Masculinities as peer discourses: identities, school cultures and the resistance to power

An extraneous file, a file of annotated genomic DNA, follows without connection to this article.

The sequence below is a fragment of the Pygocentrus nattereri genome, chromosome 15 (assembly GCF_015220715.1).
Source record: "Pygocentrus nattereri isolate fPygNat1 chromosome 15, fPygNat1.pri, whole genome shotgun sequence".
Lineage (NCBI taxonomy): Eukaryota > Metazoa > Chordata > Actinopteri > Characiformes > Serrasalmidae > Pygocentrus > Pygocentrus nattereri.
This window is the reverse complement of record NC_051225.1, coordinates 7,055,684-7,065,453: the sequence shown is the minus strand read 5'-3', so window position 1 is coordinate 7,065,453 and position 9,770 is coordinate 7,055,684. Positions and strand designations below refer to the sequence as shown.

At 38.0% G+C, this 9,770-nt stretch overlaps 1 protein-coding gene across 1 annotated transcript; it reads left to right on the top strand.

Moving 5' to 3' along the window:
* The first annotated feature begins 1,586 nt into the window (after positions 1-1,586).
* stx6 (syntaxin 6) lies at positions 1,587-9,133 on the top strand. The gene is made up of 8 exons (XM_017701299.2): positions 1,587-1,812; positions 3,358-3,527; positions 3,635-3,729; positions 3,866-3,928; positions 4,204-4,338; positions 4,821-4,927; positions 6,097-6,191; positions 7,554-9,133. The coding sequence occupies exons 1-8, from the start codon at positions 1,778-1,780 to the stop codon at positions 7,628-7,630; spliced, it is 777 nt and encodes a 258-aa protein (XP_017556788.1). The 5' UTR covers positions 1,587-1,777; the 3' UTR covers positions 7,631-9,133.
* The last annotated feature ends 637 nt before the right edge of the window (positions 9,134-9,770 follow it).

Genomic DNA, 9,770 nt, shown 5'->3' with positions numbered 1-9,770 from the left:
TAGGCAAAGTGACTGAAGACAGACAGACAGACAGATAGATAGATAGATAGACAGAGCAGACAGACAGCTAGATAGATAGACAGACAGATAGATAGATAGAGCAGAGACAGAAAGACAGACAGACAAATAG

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This thesis examines peer influences on the development of masculinities for a group of boys attending a secondary school. A small male peer group in a selected school setting was studied over a three - year period, with an emphasis on extensive observation and interview. The study suggests that students actively engage in resistance as a way to claim power and prove masculinities, and thus identities, in the school setting, often resulting in poor educational outcomes for individual boys. The thesis proposes that discourses of masculinities are central to the creation of identities for young adolescent males, and shape the way they present as learners in the school environment. These discourses are informed and governed by peers and the need for individuals to find belonging within the peer milieu. Central to such discourses is the theme of power. Focused on gender as being socially constructed, and humans perceived to be self determining and moulded through interactions with others, this study is strongly influenced by the ideas of John Dewey (1910, 1966), Charles Taylor (1989, 1994) and Michael Foucault (1971,1977,1978,1981). It uses a framework based on three central themes - identity, power, and peer relationships, to shape and provide focus to the inquiry. In so doing, it seeks to find a "third space", a place where meanings become "fused" and "new horizons" emerge. The presentation is divided into four sections. The first section outlines the nature, research design and setting of the study. The second uses dialogue of the varying voices I brought to the research to explore the central themes of the framework. The third section draws the three themes together to examine the subjects' understanding of masculinities and how this influences their identities as learners, as well as how they perceive possible futures.The final section summarises the major findings and examines emerging possibilities that focus on hope for change, suggesting that by allowing students agency and voice there are opportunities for rich, open and authentic dialogue between educators and students. Through ongoing critical inquiry and analysis of gender and gender relations there is the possibility of new ways of being (Davies, 1997) resulting in improved learning outcomes for both boys and girls.
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